Two centuries ago only 1% of people lived in democracies, and even there women and working-class men were denied the vote. Now two-thirds of people live in democracies, and even authoritarian states such as China are freer than they once were.

Many readers will find this bubbly optimism hard to swallow, like too much champagne. We may be materially richer, some will protest, but aren’t we less happy because we know that others have even more? We may have supercomputers in our pockets, but aren’t they causing an epidemic of loneliness among the young? And what about global warming or North Korea’s nuclear missiles?

Mr Pinker has answers for all these questions. In 45 out of 52 countries in the World Values Survey, happiness increased between 1981 and 2007. It rises roughly in line with absolute income per head, not relative income. Loneliness, at least among American students, appears to be declining. Global warming is a big threat, but not insurmountable. The number of nuclear weapons in the world has fallen by 85% since its peak.

The rise of populism challenges Mr Pinker’s thesis. Supporters of Donald Trump, Brexit and various authoritarian parties in Europe tend to believe that the old days were golden, that experts can’t be trusted and the institutions of liberal democracy are a conspiracy to enrich the elite. Some want to tear down these institutions and start again—which would at the very least interrupt the incremental progress that Mr Pinker champions.

Without downplaying the risks, he remains optimistic. The checks and balances that populists decry are reasonably effective in most rich countries and will outlast the current crop of demagogues. Supporters of populism will become disillusioned, or will simply die off. Mr Pinker draws especial comfort from the decline of faith. Worldwide, although 59% of people are religious, that share has fallen from nearly 100% a century ago. As people grow richer, he argues, they abandon the crutch of belief and rely more on reason.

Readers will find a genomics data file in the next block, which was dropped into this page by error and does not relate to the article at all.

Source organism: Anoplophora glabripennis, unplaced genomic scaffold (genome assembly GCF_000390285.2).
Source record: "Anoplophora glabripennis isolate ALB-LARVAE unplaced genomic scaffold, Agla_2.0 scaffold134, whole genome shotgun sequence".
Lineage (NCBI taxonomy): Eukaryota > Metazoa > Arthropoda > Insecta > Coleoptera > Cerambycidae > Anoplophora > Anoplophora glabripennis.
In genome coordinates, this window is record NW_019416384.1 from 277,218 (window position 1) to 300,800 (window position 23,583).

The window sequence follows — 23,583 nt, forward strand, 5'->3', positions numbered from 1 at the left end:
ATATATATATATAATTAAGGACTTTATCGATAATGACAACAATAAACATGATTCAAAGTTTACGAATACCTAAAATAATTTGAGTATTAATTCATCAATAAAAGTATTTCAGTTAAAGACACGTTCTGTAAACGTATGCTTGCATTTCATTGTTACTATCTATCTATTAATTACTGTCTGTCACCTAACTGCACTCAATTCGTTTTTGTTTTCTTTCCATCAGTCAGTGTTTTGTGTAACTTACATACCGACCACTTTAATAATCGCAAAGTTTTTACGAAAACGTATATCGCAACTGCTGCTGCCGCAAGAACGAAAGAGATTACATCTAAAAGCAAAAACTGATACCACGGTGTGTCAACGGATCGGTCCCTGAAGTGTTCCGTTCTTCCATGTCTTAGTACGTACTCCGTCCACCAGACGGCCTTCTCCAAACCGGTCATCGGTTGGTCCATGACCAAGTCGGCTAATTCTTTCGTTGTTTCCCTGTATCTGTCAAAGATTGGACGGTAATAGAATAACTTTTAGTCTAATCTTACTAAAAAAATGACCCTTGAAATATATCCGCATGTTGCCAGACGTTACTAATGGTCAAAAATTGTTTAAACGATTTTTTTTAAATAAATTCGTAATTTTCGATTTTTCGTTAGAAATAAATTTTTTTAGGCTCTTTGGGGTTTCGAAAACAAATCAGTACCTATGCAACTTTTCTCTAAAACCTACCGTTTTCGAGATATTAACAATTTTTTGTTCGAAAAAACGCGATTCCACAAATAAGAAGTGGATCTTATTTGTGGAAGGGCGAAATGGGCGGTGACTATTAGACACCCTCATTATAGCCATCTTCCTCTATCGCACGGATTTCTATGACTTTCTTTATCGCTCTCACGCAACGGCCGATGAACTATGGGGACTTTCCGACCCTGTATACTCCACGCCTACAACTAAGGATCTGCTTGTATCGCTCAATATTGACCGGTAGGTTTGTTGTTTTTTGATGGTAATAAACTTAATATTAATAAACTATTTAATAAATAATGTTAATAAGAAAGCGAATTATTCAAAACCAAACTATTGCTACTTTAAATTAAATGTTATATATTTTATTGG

Adam Smith’s Underappreciated Wisdom on Benevolence, Happiness, and Kindness

The great Scottish moral philosopher, political economy pioneer, and Enlightenment maven Adam Smith (June 16, 1723–July 17, 1790) is best known for authoring the 1776 masterwork The Wealth of Nations — a foundational text of behavioral economics two centuries before behavioral economics existed. It originated the famous “invisible hand” metaphor for how socially beneficial outcomes can be traced back to the self-interested actions of individuals. True to our modern incapacity for nuance, Smith’s “invisible hand” has come to symbolize a rather bleak view of the human spirit as bedeviled by inescapable selfishness. And yet Smith’s own views were more generous and elevating — something he explored in his eclipsed but excellent earlier work, the 1759 treatise The Theory of Moral Sentiments, full of timeless wisdom on ambition, success, good personhood, the far-from-linear relationship between money and happiness, and that wonderfully old-fashioned notion of “benevolence,” so urgently needed in our divisive world today.